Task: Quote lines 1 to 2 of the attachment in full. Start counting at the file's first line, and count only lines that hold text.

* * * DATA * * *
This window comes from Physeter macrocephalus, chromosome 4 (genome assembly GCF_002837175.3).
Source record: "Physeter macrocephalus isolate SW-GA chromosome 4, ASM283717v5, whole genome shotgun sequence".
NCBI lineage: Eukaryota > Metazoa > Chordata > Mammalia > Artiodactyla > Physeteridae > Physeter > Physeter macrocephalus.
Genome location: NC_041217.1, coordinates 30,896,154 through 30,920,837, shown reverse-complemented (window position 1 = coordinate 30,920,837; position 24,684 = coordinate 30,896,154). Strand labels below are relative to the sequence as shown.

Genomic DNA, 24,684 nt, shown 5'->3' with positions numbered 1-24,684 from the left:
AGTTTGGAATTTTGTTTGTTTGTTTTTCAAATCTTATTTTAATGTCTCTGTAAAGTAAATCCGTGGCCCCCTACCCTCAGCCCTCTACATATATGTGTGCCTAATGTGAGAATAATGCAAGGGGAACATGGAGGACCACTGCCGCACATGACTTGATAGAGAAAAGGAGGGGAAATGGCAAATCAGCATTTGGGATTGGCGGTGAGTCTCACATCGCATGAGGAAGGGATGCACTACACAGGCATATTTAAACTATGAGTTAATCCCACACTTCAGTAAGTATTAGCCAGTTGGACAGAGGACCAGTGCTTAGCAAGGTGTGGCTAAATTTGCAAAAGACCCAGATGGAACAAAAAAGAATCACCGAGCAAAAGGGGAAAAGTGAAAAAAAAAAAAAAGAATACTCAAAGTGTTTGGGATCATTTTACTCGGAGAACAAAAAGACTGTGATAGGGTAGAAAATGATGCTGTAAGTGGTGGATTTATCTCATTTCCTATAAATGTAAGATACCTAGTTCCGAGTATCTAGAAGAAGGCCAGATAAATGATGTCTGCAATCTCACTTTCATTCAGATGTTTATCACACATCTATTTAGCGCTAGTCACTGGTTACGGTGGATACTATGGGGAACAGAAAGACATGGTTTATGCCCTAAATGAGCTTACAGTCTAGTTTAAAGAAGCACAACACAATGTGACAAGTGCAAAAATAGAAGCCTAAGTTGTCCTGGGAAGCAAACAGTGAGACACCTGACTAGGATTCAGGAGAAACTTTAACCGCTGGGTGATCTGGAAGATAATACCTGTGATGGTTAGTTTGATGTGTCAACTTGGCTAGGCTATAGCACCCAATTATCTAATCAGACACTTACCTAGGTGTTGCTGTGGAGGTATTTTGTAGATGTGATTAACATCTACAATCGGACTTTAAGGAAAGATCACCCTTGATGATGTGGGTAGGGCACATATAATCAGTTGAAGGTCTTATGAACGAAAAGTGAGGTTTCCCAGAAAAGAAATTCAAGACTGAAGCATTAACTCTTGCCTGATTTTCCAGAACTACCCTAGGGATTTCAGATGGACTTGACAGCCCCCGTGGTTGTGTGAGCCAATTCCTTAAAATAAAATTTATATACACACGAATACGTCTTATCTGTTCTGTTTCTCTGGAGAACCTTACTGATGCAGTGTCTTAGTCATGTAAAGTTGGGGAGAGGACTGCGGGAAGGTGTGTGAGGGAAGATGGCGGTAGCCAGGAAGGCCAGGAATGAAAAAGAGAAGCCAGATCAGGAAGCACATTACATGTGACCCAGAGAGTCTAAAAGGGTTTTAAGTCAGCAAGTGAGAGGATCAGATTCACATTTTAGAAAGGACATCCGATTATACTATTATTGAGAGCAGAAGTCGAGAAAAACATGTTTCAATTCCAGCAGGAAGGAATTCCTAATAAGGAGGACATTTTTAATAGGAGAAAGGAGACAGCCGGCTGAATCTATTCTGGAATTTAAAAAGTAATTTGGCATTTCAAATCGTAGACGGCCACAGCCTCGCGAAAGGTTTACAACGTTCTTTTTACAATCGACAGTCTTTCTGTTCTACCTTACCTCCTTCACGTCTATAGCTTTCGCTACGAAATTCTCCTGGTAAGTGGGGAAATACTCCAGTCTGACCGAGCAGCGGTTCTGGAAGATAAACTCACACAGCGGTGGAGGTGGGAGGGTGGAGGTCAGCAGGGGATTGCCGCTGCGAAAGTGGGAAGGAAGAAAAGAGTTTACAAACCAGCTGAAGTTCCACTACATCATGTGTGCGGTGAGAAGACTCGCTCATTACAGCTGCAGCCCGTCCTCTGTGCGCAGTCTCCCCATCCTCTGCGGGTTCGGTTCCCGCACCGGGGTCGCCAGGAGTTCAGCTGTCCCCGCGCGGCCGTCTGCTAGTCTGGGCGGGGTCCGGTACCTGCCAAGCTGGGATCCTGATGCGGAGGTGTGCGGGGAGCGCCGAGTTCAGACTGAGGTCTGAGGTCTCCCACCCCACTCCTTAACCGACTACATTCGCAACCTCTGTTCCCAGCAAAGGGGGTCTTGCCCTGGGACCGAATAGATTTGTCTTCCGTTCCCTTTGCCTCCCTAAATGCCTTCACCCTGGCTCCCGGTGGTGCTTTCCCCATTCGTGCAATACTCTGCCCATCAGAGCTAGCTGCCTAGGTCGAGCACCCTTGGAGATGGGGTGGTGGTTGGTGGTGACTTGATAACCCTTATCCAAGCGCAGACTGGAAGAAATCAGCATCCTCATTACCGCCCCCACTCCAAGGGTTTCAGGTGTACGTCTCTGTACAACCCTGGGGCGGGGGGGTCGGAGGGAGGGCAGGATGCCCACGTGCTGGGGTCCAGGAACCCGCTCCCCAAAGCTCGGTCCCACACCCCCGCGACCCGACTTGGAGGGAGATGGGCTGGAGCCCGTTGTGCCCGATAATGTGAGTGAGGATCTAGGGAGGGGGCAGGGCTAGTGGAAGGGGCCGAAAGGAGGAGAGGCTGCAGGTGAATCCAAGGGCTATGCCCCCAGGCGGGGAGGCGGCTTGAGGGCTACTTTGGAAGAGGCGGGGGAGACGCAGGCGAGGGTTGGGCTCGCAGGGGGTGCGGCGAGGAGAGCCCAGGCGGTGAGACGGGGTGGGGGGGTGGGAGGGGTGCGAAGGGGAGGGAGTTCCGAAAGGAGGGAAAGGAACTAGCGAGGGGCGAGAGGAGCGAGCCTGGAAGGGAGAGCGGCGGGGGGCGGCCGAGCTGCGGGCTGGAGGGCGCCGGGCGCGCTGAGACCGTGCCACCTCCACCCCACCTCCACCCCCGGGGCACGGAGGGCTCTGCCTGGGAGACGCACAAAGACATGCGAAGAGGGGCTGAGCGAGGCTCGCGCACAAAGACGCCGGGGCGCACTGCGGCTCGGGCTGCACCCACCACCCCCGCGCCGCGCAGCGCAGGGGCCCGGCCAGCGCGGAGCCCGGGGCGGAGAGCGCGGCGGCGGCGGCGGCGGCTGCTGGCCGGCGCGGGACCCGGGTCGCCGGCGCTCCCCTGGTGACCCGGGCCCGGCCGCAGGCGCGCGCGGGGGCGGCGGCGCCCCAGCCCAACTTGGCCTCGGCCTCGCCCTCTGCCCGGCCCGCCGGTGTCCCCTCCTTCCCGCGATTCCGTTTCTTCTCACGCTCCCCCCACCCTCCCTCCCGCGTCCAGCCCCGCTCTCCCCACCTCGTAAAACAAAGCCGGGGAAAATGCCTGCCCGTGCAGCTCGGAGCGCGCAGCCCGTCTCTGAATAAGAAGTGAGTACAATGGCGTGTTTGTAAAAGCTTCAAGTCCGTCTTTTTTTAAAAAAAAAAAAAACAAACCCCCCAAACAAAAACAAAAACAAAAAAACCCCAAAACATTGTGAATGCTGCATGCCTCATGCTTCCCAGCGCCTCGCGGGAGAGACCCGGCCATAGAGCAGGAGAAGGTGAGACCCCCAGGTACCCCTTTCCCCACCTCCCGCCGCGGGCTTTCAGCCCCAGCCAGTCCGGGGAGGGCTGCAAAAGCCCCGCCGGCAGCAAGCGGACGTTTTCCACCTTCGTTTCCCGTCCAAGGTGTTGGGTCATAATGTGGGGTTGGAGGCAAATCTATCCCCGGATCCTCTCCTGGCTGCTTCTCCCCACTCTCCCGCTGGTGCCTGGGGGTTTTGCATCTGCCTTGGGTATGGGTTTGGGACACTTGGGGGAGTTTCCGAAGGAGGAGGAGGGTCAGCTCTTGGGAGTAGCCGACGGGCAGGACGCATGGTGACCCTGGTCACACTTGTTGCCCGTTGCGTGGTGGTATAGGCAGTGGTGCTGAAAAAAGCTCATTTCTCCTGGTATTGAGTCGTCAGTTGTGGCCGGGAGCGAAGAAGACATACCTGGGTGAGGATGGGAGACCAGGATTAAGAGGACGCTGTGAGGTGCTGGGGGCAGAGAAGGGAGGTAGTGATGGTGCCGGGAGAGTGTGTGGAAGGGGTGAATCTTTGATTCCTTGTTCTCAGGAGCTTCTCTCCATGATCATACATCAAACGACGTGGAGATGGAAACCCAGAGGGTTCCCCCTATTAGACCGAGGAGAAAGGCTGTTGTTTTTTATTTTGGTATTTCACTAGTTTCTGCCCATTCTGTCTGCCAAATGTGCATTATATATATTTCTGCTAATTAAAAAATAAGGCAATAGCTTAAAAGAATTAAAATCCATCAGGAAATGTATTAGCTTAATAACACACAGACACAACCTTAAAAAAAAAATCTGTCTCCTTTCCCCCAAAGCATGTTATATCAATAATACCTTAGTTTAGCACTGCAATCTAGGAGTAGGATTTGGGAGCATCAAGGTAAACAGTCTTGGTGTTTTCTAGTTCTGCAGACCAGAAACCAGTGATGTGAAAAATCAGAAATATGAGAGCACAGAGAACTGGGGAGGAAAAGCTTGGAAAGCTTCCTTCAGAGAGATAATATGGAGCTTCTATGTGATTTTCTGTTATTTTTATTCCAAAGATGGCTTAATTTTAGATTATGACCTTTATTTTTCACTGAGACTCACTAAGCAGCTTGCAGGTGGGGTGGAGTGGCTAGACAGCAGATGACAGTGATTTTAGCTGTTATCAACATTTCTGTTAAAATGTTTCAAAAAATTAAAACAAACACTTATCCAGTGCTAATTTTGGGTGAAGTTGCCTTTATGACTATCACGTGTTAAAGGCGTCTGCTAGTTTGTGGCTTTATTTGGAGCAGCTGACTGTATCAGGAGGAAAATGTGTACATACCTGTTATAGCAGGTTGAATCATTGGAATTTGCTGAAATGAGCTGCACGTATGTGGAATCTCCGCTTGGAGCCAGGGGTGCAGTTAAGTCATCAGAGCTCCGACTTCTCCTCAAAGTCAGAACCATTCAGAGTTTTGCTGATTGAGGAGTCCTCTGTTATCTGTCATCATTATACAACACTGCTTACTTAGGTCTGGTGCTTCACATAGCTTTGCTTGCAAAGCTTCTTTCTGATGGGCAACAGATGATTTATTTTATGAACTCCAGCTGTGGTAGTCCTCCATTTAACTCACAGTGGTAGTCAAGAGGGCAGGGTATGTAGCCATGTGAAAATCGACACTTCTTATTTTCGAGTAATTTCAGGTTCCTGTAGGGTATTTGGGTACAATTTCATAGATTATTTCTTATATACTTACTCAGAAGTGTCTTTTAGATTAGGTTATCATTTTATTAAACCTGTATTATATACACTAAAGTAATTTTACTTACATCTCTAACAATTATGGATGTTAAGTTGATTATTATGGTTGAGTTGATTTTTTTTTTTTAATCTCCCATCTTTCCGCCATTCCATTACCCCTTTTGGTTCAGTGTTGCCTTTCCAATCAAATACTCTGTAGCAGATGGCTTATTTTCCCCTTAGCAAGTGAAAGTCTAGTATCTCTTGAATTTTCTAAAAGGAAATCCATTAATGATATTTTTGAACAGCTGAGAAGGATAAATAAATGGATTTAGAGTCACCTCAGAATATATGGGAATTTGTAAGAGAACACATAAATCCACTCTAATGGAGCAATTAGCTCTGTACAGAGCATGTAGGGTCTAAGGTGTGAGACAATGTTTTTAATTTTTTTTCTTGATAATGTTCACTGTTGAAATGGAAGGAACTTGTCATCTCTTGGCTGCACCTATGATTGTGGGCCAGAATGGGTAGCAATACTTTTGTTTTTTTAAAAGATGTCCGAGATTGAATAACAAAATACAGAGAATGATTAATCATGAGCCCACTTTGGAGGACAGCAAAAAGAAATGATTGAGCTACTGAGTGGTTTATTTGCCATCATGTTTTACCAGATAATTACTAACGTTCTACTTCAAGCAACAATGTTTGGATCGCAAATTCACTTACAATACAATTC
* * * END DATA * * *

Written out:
This window comes from Physeter macrocephalus, chromosome 4 (genome assembly GCF_002837175.3).
Source record: "Physeter macrocephalus isolate SW-GA chromosome 4, ASM283717v5, whole genome shotgun sequence".